HLA typing and umbilical cord unit selection

UCB units were obtained from a variety of national and international registries. UCB units had to meet a minimum combined pre-cryopreservation cell dose of 3.7 × 107 total nucleated cells (TNC)/kg and each individual unit was required to have a minimum of 1.5 × 107 TNC/kg prior to cryopreservation. Confirmatory HLA typing was performed on all UCB units before the transplantation using PCR and sequence-specific primer technology (One Lambda, Canoga Park, CA, USA). UCB units were required to be a 4/6 match or better at the allele level for HLA-A, -B and -DRβ1 with each other and with the recipient. Typing at HLA-C and -DQ was performed but was not used in the search strategy. The choice of UCB units, when multiple units were available, was hierarchically based on a higher cell dose, greater HLA compatibility and a younger age of the cord blood unit. Other factors considered in selection were, when available, CD34+ cell dose, colony-forming unit assays and cellular viability testing. All units were screened for hemoglobinopathies.

Treatment plan

Patients received pretransplant conditioning therapy with fludarabine (30 mg/m2/day) on 6 consecutive days (days −8 through −3; total dose 180 mg/m2), melphalan (100 mg/m2) on day −2, and rabbit antithymocyte globulin (thymoglobulin, 1.5 mg/kg/day) on 4 alternating days (days −7, −5, −3, −1; total dose 6.0 mg/kg). UCB stem cells were infused on day 0. UCB units were thawed according to the methods of Rubinstein et al.,10 and administered sequentially between 1 and 6 h apart. The larger of the two units, based on precryopreservation TNC dose, was administered first.

GVHD prophylaxis began on day −3 and consisted of continuous intravenous infusion tacrolimus (target serum level 5–10 ng/mL) and a 12 mg oral loading dose of sirolimus. Sirolimus was then dosed orally once daily to maintain a serum trough level of 3–12 ng/mL, as previously described.8 Tacrolimus was given orally before the discharge. In the absence of GVHD, both GVHD prophylaxis agents were tapered from day 100 through 180, or earlier at the discretion of the treating physician. GVHD was graded according to the consensus criteria.11

After transplantation, patients received supportive care with transfusion support. Bacterial prophylaxis consisted of levofloxacin until neutrophil engraftment. Antifungal prophylaxis consisted of fluconazole until day +100. All patients received acyclovir as antiviral prophylaxis. Prophylaxis against Pneumocystis jirovecii was started upon hospital discharge. Monitoring for reactivation of CMV was performed weekly, whereas monitoring for EBV and human herpesvirus-6 reactivation were performed every other week. Pre-emptive therapy against CMV was administered upon viral reactivation.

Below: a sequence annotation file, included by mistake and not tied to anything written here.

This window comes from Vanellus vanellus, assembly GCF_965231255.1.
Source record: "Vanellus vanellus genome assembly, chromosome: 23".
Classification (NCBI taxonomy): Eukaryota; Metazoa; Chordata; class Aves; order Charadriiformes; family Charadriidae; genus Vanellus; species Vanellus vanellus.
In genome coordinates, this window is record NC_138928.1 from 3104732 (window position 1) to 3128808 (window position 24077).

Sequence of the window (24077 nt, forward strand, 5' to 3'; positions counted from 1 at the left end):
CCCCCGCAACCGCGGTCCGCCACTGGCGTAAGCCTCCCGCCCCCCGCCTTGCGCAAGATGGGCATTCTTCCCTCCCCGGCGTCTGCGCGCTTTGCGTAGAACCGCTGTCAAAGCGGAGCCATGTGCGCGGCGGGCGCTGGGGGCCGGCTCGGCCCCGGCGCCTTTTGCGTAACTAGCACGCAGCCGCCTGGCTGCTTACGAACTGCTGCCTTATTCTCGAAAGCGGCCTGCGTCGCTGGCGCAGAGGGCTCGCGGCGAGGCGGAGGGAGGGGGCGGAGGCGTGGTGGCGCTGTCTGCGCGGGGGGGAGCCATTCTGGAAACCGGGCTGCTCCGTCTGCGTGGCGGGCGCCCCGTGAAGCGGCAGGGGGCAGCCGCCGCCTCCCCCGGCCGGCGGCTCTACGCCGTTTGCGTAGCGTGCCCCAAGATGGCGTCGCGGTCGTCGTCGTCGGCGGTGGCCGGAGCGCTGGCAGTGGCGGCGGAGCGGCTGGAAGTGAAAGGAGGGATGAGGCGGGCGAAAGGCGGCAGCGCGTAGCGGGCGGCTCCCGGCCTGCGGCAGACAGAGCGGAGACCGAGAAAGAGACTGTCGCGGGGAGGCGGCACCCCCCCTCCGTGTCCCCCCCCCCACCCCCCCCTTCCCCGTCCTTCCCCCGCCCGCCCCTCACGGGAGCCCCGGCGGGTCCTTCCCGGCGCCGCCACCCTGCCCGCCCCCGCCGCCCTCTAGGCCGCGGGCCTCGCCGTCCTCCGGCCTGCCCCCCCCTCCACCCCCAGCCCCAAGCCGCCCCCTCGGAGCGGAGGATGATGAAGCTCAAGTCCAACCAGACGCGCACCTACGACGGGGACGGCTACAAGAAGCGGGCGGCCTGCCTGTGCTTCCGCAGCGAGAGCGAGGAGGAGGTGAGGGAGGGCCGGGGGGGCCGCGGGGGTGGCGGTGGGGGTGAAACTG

Filgrastim (5 mcg/kg/day) was administered from day +5 until the absolute neutrophil count was greater than 2.0 × 109 cells/L for 2 consecutive days. Donor chimerism was monitored according to previously described methodology.3 Briefly, unfractionated donor chimerism was determined from PBMCs by analyses of informative short tandem repeat loci using the ABI Profiler-Plus Kit (Applied Biosystems Inc, Bedford, MA, USA) and the ABI 310 Genetic Analyzer. Chimerism was measured routinely at 30 and 100 days, and then regularly through the first 2 years after transplantation. Results are expressed as a median of two simultaneous assays, with a 5% margin of error.

Immunologic reconstitution monitoring

Whole blood was collected in EDTA containing lavender top tubes (Kendall Vacutainer, Mansfield, MA, USA). The blood samples were obtained from patients immediately before the transplantation and at 4, 8, 12, 26 and 52 weeks after transplantation. Leukocyte populations and specific lymphocyte subpopulations were analyzed by flow cytometry using fluorescence-conjugated monoclonal antibodies directed against lineage-specific cell surface markers. Flow cytometry was performed using either a FC500 (Beckman Coulter, Miami, FL, USA) or a BD FACSCanto (BD Biosciences, San Jose, CA, USA) flow cytometer and data was analyzed using either Beckman Coulter CXP software or BD FACSDiva software.

Thymopoiesis was measured via analysis of T cell receptor excision circles (TRECs). DNA was isolated from PBMCs using the QIAamp DNA Mini Kit (Qiagen, Valencia, CA, USA), and the DNA concentration determined by standard spectrophotometry. The quantitation of signal-joint TREC DNA was performed using Taqman real-time PCR following a previously described method using a Rotor-Gene 6000 thermal cycler (Corbett Life Science, Sydney, Austrialia).12 Quantitation of the signal-joint TREC copy number for each patient sample was performed using a standard curve prepared with 10-fold dilutions of a plasmid containing the signal-joint TREC sequence (kindly provided by Dr D Douek, NIH, Bethesda, MD, USA).

Statistical design and analysis